Jazz for Drive Time
Masland, Tom, Chang, Yahlin, Newsweek
LAST MONTH SAXOPHONIST GARY Bartz made a jazz record the old way. After a couple of afternoons rehearsing his band, he spent three days in the studio with them blowing long, cathartic solos that invoked the spirit of John Coltrane. It's the kind of record jazz critics will love. College and public radio stations will probably play it heavily for a few weeks--and Bartz will be lucky to sell 15,000 copies. Across town, another saxophonist, David Sanborn, was making an instrumental record the new way. He had a month of studio time. When the record comes out, Sanborn's vibrant, bluesy solos will reach another audience: the millions of radio listeners who tune in to commercial FM stations that play what they call "smooth jazz." The disc could well go gold. And jazz critics will ignore it.
Who made the better record? It's impossible to say; some listeners like to be challenged, others just want to zone out. What is clear is that the chasm between the two approaches is widening. While the kind of jazz that celebrates Charlie Parker, Duke Ellington and John Coltrane relies increasingly on support from foundations and universities, a new breed of instrumentalists has broken through to the mainstream using the slick production values and simpler harmonies of contemporary pop. The proof is the rise of smooth jazz, a mix of instrumentals and creamy pop vocals by singers like Anita Baker and Sade. It's the fastest-growing format in radio. About 70 commercial FM stations in cities large and small have made the switch, with more coming on board every month. The station that came up with the formula in 1987, Los Angeles's "The Wave" (KTWV), has become the city's most popular English-language station among listeners 25 to 52. That's the jackpot: baby boomers.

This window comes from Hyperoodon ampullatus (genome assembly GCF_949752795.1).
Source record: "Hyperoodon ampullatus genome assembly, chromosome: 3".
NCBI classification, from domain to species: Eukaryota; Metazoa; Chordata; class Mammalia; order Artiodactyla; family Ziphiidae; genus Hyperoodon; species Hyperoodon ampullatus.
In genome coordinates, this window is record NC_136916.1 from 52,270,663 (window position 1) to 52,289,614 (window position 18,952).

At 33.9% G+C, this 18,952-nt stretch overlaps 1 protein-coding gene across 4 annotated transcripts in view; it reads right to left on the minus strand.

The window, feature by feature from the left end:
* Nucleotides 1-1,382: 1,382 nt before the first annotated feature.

The jazz world disdains smooth jazz. "A hooker in an evening gown," pianist Ellis Marsalis, patriarch of jazz's ruling family, told a reporter. "It's a war," says Bob Parlocha, music director of the nonprofit jazz station KJAZ in San Francisco. And a holy war at that. "Jazz feels like a religion to us," he says. Some call it a zero-sum game, with every dollar spent on pop jazz a loss to the real masters. But the most accomplished jazz artists tend to be philosophical about the hard facts: someone like Kenny G., to jazz cognoscenti the epitome of instrumental schlock, sells millions of records every time out. "When we go our way, we're saying we don't care if we make a lot of money," says Bartz. He hopes the new prominence of jazz lite will draw in some converts. "Maybe somebody will hear Kenny G. and like the soprano and go get a Coltrane record," he says.
Smooth jazz is by far the fastest-growing radio format in recent years. …